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Tag: blue dahlia band

Acoustic Reggae and Similar Rarities by a Fixture of the NYC Parks Concert Circuit on the Upper East

Other than Bob Marley’s iconic Redemption Song – “How long must they kill our brothers while we stand aside and look?” – there’s hardly any acoustic reggae. In fourteen and a half years of concerts in what was once the live music capitol of North America, this blog and its predecessor covered exactly one acoustic reggae show, by Jamaican toaster I-Wayne. And that was a private performance for media, in the fall of 2011 in a west side studio with ganja smoke seeping out through cracks in the door.

But if you’re in Manhattan on Oct 29 and you can get to Second Avenue and 90th St. by 3 PM, you might see some acoustic reggae when ukulele player Dahlia Dumont and her group the Blue Dahlia play Ruppert Park.

Dumont has been plugged into the municipal concert circuit for the past several years, and her passion for reggae and ska matches her fondness for playing outdoors. She writes in English and her native French, in lots of other styles ranging from French varietés pop to Balkan music. Her most recent, characteristically eclectic album La Tradition Américaine got the thumbs up here in 2018.

She’s put out more material since that record, streaming at her music page. At the top, there’s Betty, a characteristically bouncy, horn-spiced quasi-ska song encouraging everybody to stop complaining about the status quo and police brutality, and go out and vote. En Dehors du Temps (Outside of Time) is a lot quieter, a wistfully waltzing familial reminiscence. Dumont recorded The Walls during the 2020 lockdown, an understatedly angst-fueled piano ballad about a relationship interrupted by fascist travel restrictions. “If we make it to the other side, will you be much changed?” she asks, speaking for as many people as Marley did with Redemption Song.

Nobody at this blog has ever caught a full set by Dumont. The closest was about the last twenty minutes of a show where she squeezed a good-sized band, including guitar, accordion and rhythm section, into an intimate Park Slope space a few months before the album came out. Dumont has also been a fixture at the annual late-November outdoor music festival that ran down Broadway from Dante Park across from Lincoln Center down to Columbus Circle. She brought a stripped-down trio to those shows, as she most likely will do at the Upper East Side park gig. She has an expressive voice, boundless energy and a sense of humor, all things we all could use right now.

The Blue Dahlia Bring Their Catchy, Quirky, Wildly Multistylistic Mashups to Barbes

Dahlia Dumont sings fluently in both French and English. As you might expect from a ukulele player, she has a quirky sense of humor. She also writes very eclectically, from South American and Caribbean styles to Americana, with frequent detours into Balkan and Romany sounds. Her gently melismatic vocals have tinges of both Americana as well as reggae and corporate urban pop. She honed her chops as a bandleader playing over crowds of drunks in dives all over Brooklyn…and she has a completely separate band in France playing her repertoire.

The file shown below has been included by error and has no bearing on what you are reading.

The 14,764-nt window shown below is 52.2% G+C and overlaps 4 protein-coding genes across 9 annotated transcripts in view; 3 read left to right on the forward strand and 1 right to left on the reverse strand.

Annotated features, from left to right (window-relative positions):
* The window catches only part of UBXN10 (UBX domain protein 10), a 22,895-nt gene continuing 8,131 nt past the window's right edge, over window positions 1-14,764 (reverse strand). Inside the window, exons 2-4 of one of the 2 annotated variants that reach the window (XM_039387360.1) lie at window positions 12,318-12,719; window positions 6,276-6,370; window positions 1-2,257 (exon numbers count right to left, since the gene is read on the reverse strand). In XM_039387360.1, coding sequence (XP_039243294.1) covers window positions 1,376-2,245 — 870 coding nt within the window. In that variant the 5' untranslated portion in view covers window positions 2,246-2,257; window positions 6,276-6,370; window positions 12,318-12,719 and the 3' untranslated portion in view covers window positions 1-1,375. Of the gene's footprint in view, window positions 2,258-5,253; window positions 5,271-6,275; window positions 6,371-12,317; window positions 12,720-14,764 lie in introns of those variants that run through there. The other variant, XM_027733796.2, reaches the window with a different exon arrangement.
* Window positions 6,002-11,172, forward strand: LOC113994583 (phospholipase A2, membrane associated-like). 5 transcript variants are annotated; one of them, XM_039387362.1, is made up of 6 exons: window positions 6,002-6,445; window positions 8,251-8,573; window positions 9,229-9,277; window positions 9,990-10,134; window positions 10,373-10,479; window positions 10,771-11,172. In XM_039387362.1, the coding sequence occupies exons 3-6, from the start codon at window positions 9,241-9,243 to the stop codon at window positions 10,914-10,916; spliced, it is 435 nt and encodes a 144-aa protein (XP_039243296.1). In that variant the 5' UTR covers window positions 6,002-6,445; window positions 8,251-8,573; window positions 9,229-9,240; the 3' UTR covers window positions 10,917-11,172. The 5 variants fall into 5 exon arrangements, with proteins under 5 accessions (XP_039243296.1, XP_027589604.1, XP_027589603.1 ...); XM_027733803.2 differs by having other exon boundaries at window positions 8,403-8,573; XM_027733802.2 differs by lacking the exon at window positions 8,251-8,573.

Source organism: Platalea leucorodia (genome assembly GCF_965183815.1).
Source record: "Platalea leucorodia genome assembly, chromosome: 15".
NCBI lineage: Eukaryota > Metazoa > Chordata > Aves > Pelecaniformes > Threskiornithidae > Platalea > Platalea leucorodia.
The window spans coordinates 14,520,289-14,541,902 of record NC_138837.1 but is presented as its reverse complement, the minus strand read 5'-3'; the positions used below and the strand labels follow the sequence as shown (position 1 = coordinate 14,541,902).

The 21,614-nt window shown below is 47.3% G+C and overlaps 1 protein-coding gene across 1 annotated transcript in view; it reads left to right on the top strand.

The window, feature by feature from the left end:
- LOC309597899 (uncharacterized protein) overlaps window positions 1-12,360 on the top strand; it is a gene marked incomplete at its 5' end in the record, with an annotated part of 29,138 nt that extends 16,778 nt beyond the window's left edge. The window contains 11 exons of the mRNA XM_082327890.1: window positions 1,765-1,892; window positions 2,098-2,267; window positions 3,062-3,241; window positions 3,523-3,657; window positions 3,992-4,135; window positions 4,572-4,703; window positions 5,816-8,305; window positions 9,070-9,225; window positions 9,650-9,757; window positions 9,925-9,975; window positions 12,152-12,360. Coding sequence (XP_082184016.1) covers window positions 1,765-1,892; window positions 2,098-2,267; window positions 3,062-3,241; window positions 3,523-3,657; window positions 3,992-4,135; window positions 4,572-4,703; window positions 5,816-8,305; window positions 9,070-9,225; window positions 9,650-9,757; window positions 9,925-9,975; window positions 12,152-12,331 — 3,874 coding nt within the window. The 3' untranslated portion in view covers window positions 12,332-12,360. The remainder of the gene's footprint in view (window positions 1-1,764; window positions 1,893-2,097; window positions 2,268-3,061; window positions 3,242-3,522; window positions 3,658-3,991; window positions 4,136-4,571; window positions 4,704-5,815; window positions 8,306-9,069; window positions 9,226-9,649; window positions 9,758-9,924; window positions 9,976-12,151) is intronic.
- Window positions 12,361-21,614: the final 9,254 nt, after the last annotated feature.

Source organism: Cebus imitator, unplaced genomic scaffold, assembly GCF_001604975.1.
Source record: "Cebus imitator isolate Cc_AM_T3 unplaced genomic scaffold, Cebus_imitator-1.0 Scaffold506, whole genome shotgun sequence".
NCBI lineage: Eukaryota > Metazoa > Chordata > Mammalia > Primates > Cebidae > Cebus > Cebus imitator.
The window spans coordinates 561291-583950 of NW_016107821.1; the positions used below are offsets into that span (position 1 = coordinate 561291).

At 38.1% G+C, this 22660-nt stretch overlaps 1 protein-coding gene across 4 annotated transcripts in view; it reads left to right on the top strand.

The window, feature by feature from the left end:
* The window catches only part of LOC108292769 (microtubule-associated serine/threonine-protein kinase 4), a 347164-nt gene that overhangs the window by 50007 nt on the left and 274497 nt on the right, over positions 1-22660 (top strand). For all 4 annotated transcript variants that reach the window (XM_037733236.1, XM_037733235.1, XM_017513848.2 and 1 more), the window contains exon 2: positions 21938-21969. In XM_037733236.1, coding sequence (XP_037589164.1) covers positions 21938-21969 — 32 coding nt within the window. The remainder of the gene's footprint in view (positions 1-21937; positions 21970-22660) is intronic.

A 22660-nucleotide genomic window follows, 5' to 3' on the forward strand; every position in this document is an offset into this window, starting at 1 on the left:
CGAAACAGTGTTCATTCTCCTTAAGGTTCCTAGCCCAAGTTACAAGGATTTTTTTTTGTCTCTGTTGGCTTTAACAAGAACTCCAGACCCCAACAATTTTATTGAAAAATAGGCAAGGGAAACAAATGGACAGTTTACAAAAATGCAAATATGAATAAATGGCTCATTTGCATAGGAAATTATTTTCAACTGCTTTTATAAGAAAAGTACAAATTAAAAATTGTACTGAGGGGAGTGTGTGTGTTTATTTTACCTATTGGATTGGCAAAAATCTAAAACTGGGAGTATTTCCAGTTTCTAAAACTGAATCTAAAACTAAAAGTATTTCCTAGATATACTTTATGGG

Fast forward to 2018: she’s plugged into the New York parks summer concert circuit, and she has a new album, La Tradition Americane, streaming at her music page. And she’s sticking with elite venues now: she and her band the Blue Dahlia will be at Barbes this Saturday night, Aug 11 at 8 PM. Similarly eclectic jazz pianist Joel Forrester opens the night solo at 6; psychedelic cumbia band Cumbiagra (with whom she shares accordion wizard George Saenz) play after at 10.

The album opens with the title track, a coyly modulating mashup of tango and ska, spiced with Zoe Aqua’s stark Romany violin, as well as horns and a brief, soulful Giovanni Hector trombone solo. Is the closing mantra “la belle de Louisianna” or “la bête de Louisianne?”

The band does two radically different arrangements of I See Trees Differently, first as oldtime country ballad and then as straight-up roots reggae. They follow that with the sardonic reggae tune Mai Tai, Diego Cebollero’s bluesy electric guitar paired against rustic fiddle and accordion.

Uneasy washes of accordion open Wake Me Up, then Yoshiki Yamada’s chugging reggae bassline kicks in along with the rest of the band’s moody, klezmer-inflected lushness. Canal Saint Martin is an elegant Cajun waltz; Dumont stays in that tempo for Reasonable and its bluesy, piano-fueled Tom Waits-ish milieu.

Karina Colis’ caffeinated drumming propels Blah Blah, which shifts in a split-second back and forth between new wave and ska. Then the band hit a balmy reggae groove, awash in the strings of Aqua and cellist Nelly Rocha before Jackie Coleman’s muted trumpet solos over Dumont’s exasperated chronicle of social media-era overkill.

The most straight-up French chanson number here is La Fontaine, a moody, swaying tune with soulful, lowlit clarinet. Dumont shifts to soca for Your Love, which grows much more brooding as the strings swell and spiral. It makes a good setup for the album’s best cut, the hauntingly Balkan-inflected, string-driven Influence. Then the band go back to breezy reggae for Plantation and close with Le Rêve, a jaunty reggae bounce. There’s literally something for everyone here.